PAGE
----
A health watchdog will start an inspection of the region’s ambulance service today, hours after unions accused the trust of banning staff from voicing safety concerns.
A planned review of Yorkshire Ambulance Service NHS Trust (YAS) will be undertaken by the Care Quality Commission from today, examining emergency operations centres, paramedics and work with partners such as the police and fire service.
The move comes amid an ongoing dispute with Unite the union, which saw dozens of protesters gather outside a YAS forum meeting in Leeds, yesterday. It followed a similar demo outside York Hospital last week.
Unite officials voiced claims outside the forum, which is made up of elected public, staff and appointed persons to add transparency to the YAS, that staff are being stopped from voicing concerns and that the service’s response figures may be being manipulated to cover up its failures.
Unite assistant general secretary Gail Cartmail said: “Paramedics who have warned of patients’ lives potentially being put at risk by decisions made at the top of the Yorkshire Ambulance Service have been targeted and gagged. Senior management of the service have refused to disclose their full business plans because what it contains will cause public fury.”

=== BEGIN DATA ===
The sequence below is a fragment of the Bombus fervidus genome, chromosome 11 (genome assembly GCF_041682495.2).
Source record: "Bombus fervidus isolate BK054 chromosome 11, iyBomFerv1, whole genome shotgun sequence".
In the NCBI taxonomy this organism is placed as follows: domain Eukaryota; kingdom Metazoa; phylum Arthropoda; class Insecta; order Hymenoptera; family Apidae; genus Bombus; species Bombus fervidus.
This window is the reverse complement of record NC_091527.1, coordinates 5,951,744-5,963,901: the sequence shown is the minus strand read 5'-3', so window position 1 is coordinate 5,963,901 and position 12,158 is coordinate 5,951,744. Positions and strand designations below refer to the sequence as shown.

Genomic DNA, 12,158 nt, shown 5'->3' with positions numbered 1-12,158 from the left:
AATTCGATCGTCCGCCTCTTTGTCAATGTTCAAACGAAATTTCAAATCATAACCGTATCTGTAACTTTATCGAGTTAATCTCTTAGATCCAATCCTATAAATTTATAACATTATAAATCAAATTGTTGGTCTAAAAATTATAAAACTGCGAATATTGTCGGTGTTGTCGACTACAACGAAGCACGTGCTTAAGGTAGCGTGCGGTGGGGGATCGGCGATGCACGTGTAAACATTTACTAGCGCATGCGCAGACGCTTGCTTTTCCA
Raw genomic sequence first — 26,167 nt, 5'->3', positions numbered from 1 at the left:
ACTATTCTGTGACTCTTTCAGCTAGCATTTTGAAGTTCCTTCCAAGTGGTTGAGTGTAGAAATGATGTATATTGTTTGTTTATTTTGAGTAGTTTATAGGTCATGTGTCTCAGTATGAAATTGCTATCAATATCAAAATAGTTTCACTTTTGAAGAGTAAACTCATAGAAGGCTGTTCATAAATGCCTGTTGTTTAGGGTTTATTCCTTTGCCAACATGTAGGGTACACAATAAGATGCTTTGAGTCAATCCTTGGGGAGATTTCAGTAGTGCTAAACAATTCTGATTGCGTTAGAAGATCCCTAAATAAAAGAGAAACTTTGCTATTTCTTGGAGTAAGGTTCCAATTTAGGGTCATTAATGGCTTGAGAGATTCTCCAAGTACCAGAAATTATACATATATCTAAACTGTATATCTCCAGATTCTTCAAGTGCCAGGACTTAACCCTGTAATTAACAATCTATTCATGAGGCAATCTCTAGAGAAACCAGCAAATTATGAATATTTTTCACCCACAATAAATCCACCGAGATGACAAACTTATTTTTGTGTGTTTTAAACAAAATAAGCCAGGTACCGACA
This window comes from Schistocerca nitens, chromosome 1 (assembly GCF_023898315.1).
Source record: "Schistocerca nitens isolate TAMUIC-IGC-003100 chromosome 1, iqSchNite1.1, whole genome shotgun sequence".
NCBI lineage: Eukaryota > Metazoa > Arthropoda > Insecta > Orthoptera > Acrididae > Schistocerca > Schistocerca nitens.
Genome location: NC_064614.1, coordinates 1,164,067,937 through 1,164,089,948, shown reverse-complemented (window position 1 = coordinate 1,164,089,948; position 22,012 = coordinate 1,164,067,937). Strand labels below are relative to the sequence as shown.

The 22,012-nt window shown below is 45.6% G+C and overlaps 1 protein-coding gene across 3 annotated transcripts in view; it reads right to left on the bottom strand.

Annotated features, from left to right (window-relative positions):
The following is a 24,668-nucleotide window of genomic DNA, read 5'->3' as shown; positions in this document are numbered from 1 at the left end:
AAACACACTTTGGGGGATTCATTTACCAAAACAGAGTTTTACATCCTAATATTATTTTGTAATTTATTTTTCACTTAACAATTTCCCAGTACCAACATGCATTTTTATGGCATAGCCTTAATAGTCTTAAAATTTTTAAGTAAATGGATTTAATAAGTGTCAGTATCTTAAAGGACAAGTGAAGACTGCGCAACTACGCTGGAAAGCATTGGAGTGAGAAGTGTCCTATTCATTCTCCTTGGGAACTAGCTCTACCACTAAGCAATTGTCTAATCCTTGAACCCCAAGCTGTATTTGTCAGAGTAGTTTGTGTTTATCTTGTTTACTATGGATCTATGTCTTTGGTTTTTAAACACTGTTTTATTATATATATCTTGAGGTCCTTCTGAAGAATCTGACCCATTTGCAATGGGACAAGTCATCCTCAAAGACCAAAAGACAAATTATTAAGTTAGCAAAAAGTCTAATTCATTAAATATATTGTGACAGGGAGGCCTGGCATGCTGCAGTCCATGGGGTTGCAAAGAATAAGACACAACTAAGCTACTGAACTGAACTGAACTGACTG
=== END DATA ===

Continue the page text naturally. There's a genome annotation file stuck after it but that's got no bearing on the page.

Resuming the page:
Unite is opposing YAS’s bid to become a foundation trust, which it claims will reward senior managers. Ms Cartmail added: “The catalogue of failure is staggering and YAS cannot be rewarded with more powers.”
The union has also been critical of the trust’s use of emergency care assistants alongside senior paramedics.
YAS serves around five million people within the 6,000sqm it covers, and has been tasked with finding £10m of financial savings this year.
It emerged that the trust was failing to meet national targets of attending 75 per cent of the most serious emergency calls within eight minutes in November. Chief executive David Whiting resigned in the same month.
Ian Brandwood, executive director of people and engagement at YAS, said: “We strongly refute the misleading claims of Unite the union, which represents only eight per cent of our workforce. We have a comprehensive whistleblowing policy in place and encourage staff to use that avenue in absolute confidence. We do not silence our staff.
“Allegations relating to the accuracy of our call coding and accounts, which are both regularly audited, are also wholly false. In July 2013, the Care Quality Commission carried out a complete audit of call performance and concluded it was exemplary.”